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Options backdating cases

Soltes, a university business school professor, began to think about a different type of criminal — the white-collar variety — none of whom lived the harsh lives of the incarcerated who were profiled on “Lockup.” Many of these fraudsters lived extraordinarily comfortable lives, but their crimes adversely affected themselves, their families, employees, investors and companies. Driven by curiosity, Soltes began to write to several former executives who were serving sentences for fraud.

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Harvard business professor Eugene Soltes is on a years-long quest to discover why topflight executives become white-collar criminals.The appellate court said that it found no abuse of discretion in the district court’s determination that Plaintiffs met their burden with a combination of direct and indirect evidence of market efficiency.The appellate court expressly rejected the Petrobras defendants’ argument that the market efficiency requirement could only be met by direct evidence based on an event study.The appellate court said Judge Rakoff “failed to meaningfully address” this question.The appellate court noted further that on the available record the investigation of domesticity appears to be an individual question requiring putative class member to present evidence that varies from member to member.What were the most significant pressures they faced?

How did the way they were compensated influence their decision making?

His conversations with close to 50 convicted criminals so far have led to insights on hubris and humility — not just in them but in all of us.

Eugene Soltes was flipping through television channels late one night in 2008 when he came across the MSNBC reality show/documentary program, “Lockup,” which featured interviews with felons in prisons across the U. The inmates described their lives and circumstances — such as financial troubles, drug addiction and gang affiliation — that led to their brutal and violent crimes.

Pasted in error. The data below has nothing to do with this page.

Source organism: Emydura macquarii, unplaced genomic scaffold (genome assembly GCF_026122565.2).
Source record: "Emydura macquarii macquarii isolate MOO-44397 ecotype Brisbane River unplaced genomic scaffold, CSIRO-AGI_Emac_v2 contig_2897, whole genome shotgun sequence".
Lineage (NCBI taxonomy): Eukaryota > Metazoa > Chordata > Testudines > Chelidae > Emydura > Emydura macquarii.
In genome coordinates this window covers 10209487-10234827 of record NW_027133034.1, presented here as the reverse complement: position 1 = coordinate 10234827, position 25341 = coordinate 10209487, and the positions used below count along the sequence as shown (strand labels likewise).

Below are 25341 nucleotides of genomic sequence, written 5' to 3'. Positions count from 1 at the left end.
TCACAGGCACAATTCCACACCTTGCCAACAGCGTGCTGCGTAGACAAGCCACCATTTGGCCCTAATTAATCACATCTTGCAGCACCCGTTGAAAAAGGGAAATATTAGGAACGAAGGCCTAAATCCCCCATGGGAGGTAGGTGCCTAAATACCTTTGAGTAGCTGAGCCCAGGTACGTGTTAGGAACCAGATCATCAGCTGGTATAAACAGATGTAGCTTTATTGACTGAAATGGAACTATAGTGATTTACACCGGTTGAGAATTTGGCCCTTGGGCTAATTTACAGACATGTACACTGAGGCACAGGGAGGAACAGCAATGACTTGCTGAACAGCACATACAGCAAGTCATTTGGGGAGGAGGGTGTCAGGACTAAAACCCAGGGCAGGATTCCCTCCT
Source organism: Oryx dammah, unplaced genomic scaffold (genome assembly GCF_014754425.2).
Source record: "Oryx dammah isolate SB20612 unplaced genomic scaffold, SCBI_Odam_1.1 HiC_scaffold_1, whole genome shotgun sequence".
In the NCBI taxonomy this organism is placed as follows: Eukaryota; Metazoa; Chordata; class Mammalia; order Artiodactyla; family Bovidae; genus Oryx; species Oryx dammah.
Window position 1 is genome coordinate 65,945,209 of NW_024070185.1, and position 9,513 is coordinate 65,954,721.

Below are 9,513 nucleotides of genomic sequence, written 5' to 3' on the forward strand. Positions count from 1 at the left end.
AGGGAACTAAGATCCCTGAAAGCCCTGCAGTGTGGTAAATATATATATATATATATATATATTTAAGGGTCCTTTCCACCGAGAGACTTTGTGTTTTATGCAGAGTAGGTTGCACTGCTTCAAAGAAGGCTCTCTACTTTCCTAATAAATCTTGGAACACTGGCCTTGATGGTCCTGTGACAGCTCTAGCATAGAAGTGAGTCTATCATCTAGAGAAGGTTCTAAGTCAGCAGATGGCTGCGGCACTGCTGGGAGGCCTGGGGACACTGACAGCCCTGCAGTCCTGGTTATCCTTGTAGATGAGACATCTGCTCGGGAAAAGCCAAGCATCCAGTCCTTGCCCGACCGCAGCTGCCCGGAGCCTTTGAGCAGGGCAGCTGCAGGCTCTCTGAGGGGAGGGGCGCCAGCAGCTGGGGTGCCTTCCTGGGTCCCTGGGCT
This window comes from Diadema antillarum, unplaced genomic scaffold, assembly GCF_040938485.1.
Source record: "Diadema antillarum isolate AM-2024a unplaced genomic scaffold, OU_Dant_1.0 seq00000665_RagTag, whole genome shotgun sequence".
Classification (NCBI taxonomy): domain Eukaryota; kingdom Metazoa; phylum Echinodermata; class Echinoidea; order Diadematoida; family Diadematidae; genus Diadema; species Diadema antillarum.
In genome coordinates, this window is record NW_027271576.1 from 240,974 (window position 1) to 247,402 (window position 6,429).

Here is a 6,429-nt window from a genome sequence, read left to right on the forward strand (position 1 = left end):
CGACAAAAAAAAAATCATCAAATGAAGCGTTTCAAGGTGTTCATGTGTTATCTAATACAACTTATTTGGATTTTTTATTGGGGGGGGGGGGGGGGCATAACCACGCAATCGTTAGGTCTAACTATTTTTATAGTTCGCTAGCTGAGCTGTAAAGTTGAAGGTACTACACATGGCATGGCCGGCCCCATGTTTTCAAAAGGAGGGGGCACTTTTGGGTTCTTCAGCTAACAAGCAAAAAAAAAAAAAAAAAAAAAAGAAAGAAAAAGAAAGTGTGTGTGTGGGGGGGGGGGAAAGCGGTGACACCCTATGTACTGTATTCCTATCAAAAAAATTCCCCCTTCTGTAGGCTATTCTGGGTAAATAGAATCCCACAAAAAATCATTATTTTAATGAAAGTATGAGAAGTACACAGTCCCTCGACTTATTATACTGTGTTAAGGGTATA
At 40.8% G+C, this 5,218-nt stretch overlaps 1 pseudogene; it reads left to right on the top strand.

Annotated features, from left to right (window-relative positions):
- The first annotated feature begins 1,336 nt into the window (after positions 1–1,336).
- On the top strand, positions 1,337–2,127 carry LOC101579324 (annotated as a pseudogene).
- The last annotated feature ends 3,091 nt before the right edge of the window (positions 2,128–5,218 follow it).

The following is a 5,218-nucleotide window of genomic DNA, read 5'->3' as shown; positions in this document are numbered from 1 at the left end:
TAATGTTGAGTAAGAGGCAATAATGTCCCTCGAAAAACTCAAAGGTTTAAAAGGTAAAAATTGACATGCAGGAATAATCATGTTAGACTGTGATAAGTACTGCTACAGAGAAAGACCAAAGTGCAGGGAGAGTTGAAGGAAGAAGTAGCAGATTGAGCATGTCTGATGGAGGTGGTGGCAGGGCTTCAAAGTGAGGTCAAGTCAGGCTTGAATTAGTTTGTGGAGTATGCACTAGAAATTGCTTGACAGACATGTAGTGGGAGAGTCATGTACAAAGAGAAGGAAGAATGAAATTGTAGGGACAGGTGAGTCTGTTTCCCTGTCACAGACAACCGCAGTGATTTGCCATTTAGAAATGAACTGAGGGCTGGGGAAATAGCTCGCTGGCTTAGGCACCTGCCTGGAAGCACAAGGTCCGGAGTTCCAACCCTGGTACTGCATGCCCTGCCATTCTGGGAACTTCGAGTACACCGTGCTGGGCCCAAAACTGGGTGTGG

The Second Circuit, by its own account taking advantage of the “opportunity to clarify the ascertainability doctrine’s substance and purpose,” joined four other circuits and declined to adopt the “administratively feasible” requirement.

Instead, the Court said, the ascertainability doctrine requires only that a class be defined using “objective criteria that establish a membership with definite boundaries.” The appellate court said that the district court’s certification order met these requirements.

, the lower courts have wrestled with the issue of whether or not the transactions at issue in a particular securities suit were sufficiently “domestic” to bring them under the U. However, as demonstrated in the Second Circuit’s July 7, 2017 decision in the securities case, the “domestic” transactions inquiry is relevant at the class certification stage as well. The case proceeded forward, and the claimants’ filed a motion for class certification. exchange, the noteholders are entitled under to assert their claims only if they can show they acquired their Notes in “domestic transactions.” In certifying two classes, one on behalf of those asserting Section 10b-5 claims and the other on behalf of those asserting Section 11 claims, Judge Rakoff limited both class definitions to “members who purchased Notes in domestic transactions.” The defendants sought to appeal the class certification ruling.